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The St. Lawrence Book Award for a first collection of short stories or poems
The St. Lawrence Book Award for a first collection of short stories or poems
The St. Lawrence Book Award for a first collection of short stories or poemsThe St. Lawrence Book Award for a first collection of short stories or poemsThe St. Lawrence Book Award for a first collection of short stories or poems
The St. Lawrence Book Award for a first collection of short stories or poems
Lottery
by Patricia Wood

Putnam Adult, August 2007

Reviewed by Cicily Janus

Finding the sun in Washington State is hard, because you have to be in just the right place.  The sun hides a lot of the time.  I hear the people from California complain to Gary or Keith about never seeing it.  But I know the sun is there.  You just have to know where to look.  I can sit in my room above the Everett Marina and see it in the water like a mirror.  When I see extra brightness through the gray clouds, I can tell exactly where it is. It reminds me of how I have to look for Gram now.  I look in those places for her.  


The sun is red, orange, or maybe yellow and bounces through the sky when I look at it through Yo’s back window.  It is Yo bouncing, but I pretend it is the sun.  I like to bounce...I look out Yo’s window at the sun peeking through holes in the sky, and think about being rich. 


I am rich.  That is so cool.


In her debut novel Lottery, Patricia Wood pens a gleaming vista of wisdom and wit for readers to journey through. The astute Perry L. Crandell, who says he is lucky and honest, and his sassy inscribed Gram serve as your guide. And yes, this novel is written through the voice of a man who has a cognitive disability, but no, this is not your average Forrest Gump rip-off. Lottery is an enduring story of love, human nature and greed.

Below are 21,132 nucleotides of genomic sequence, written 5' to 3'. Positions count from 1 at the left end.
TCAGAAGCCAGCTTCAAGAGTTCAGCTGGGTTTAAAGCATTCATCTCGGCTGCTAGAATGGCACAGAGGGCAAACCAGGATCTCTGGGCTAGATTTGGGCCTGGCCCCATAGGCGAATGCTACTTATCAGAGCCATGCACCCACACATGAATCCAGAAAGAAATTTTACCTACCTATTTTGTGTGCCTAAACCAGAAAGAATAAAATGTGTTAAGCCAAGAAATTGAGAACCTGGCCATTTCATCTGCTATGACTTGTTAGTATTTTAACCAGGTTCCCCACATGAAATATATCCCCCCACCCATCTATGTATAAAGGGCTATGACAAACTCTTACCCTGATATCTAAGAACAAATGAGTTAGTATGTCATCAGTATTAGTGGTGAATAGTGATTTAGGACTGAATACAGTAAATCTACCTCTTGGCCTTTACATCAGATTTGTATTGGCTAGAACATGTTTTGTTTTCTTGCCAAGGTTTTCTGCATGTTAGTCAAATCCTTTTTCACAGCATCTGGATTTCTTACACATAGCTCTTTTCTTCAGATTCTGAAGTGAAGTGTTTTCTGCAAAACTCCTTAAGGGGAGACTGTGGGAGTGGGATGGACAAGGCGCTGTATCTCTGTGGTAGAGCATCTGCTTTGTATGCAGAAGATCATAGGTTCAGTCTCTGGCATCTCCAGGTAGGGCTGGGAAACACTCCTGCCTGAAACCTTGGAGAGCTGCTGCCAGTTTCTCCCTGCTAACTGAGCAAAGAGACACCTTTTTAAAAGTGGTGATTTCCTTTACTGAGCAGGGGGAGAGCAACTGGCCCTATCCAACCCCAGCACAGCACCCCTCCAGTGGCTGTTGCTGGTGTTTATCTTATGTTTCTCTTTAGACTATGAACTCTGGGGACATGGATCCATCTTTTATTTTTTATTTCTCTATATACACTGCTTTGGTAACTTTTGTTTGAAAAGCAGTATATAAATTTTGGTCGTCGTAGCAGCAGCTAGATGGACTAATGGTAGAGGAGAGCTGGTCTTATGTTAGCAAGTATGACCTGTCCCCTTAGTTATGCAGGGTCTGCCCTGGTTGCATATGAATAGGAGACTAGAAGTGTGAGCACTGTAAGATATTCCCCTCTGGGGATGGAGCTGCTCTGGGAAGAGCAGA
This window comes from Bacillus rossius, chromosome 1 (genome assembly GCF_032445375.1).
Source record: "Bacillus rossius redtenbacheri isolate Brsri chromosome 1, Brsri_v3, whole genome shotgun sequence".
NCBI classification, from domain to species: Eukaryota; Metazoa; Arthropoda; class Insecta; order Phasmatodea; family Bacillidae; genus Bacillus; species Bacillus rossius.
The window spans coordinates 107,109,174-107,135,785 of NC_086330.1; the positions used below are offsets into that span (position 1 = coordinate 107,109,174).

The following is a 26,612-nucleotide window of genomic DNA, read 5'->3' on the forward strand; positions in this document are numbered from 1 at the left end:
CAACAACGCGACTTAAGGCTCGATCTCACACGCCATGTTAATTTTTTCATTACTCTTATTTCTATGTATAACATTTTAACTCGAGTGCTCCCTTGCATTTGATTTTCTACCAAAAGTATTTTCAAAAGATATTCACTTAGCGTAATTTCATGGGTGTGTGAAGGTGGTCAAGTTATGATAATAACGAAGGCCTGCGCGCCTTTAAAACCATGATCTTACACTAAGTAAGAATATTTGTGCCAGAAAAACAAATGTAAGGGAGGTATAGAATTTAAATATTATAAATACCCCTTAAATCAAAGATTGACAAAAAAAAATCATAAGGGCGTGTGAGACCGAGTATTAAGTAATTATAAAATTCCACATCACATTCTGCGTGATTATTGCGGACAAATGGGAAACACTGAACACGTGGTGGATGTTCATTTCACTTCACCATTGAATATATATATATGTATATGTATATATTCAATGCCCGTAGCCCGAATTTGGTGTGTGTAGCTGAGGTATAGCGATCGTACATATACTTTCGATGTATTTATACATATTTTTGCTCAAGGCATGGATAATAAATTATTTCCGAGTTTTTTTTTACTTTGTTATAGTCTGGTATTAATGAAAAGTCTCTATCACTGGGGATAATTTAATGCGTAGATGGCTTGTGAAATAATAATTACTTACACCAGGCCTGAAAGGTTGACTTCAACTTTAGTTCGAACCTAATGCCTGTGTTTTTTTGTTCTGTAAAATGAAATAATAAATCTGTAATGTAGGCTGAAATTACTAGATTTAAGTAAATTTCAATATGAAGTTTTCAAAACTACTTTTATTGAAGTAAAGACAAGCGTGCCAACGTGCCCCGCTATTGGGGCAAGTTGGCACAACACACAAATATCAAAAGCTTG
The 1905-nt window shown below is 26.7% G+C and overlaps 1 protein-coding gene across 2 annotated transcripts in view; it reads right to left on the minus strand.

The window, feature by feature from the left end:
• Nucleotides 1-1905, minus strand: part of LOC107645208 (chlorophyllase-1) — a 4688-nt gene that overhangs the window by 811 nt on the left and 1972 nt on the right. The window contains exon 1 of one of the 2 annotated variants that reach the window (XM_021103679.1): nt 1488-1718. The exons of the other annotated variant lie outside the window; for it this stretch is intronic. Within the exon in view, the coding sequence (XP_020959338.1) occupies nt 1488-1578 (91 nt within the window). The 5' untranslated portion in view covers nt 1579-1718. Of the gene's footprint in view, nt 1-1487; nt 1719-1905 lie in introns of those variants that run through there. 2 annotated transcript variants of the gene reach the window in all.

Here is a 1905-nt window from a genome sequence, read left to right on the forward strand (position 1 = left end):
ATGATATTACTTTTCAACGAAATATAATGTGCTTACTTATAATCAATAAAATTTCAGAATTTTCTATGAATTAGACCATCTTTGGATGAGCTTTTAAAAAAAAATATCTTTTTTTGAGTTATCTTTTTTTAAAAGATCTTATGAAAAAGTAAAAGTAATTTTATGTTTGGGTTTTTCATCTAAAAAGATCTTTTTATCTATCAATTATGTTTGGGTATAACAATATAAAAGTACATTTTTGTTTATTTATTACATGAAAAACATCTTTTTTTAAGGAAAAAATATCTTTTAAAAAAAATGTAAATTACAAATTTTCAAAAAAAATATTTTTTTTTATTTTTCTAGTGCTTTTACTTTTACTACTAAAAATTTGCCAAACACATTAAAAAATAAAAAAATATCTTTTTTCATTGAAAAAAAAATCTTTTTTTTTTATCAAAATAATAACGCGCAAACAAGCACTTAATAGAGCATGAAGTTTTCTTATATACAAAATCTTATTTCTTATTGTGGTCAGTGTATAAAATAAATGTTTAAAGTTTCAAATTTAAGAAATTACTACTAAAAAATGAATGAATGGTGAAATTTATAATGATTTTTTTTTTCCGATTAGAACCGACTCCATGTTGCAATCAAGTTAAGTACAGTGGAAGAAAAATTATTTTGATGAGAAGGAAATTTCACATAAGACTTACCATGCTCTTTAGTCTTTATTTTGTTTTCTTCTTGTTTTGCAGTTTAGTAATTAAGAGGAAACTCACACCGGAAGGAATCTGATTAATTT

Imagine yourself in this situation: Your only reliable source of family is dead, your house has been traded for a few hundred dollars by a lawyer who may or may not be your brother, and the one luxury you afford yourself besides a bag of Hershey’s kisses has just landed you 12 million dollars.  If you were Perry, you would bounce.  Then you would bounce some more and spill your oatmeal everywhere. Logically, your next step would be to go to the people on your list for help, for this list is made of the people whom you can rely on, according to your Gram.  


Written in Perry’s point of view, in simple yet beautiful language, Pat has interwoven constant ribbons of internal dialog threaded by Gram.  In this stunning portrayal of real life for the cognitively challenged placed in a surreal situation, Lottery starts with a tragedy and ends with pure bliss.  



Fall is my favorite time of year, Reader’s Digest is my favorite book, and my favorite candies are Hershey’s Kisses.  I like to wear flannel jackets, I bounce when I’m happy, and my bike is blue with red spray paint…I like to ride my bike to work so I can pretend I am flying or sailing.  Keith and I earn extra cash by working on other people’s boats.  Boats are my favorite thing besides riding my bike.  Sailboats run on water and wind.